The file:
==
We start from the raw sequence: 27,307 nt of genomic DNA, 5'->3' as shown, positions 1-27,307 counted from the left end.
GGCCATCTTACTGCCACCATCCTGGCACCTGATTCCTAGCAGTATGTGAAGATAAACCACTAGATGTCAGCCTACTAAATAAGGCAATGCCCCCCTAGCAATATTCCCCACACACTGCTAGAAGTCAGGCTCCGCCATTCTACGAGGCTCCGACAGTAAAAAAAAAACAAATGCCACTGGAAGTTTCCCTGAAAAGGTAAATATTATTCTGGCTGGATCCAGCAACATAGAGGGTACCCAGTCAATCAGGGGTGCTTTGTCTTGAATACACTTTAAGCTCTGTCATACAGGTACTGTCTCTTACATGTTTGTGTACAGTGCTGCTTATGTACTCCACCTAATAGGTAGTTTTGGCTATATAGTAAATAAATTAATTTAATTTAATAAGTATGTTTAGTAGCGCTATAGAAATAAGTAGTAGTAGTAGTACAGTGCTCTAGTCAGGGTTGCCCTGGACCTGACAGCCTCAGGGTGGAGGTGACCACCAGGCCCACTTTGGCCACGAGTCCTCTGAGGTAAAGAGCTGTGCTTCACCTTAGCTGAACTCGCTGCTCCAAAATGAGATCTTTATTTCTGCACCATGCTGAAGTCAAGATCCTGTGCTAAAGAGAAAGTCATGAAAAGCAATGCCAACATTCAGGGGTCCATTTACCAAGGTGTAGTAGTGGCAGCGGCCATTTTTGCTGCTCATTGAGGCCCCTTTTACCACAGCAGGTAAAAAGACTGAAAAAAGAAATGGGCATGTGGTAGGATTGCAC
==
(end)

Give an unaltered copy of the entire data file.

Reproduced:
We start from the raw sequence: 27,307 nt of genomic DNA, 5'->3' as shown, positions 1-27,307 counted from the left end.
GGCCATCTTACTGCCACCATCCTGGCACCTGATTCCTAGCAGTATGTGAAGATAAACCACTAGATGTCAGCCTACTAAATAAGGCAATGCCCCCCTAGCAATATTCCCCACACACTGCTAGAAGTCAGGCTCCGCCATTCTACGAGGCTCCGACAGTAAAAAAAAAACAAATGCCACTGGAAGTTTCCCTGAAAAGGTAAATATTATTCTGGCTGGATCCAGCAACATAGAGGGTACCCAGTCAATCAGGGGTGCTTTGTCTTGAATACACTTTAAGCTCTGTCATACAGGTACTGTCTCTTACATGTTTGTGTACAGTGCTGCTTATGTACTCCACCTAATAGGTAGTTTTGGCTATATAGTAAATAAATTAATTTAATTTAATAAGTATGTTTAGTAGCGCTATAGAAATAAGTAGTAGTAGTAGTACAGTGCTCTAGTCAGGGTTGCCCTGGACCTGACAGCCTCAGGGTGGAGGTGACCACCAGGCCCACTTTGGCCACGAGTCCTCTGAGGTAAAGAGCTGTGCTTCACCTTAGCTGAACTCGCTGCTCCAAAATGAGATCTTTATTTCTGCACCATGCTGAAGTCAAGATCCTGTGCTAAAGAGAAAGTCATGAAAAGCAATGCCAACATTCAGGGGTCCATTTACCAAGGTGTAGTAGTGGCAGCGGCCATTTTTGCTGCTCATTGAGGCCCCTTTTACCACAGCAGGTAAAAAGACTGAAAAAAGAAATGGGCATGTGGTAGGATTGCAC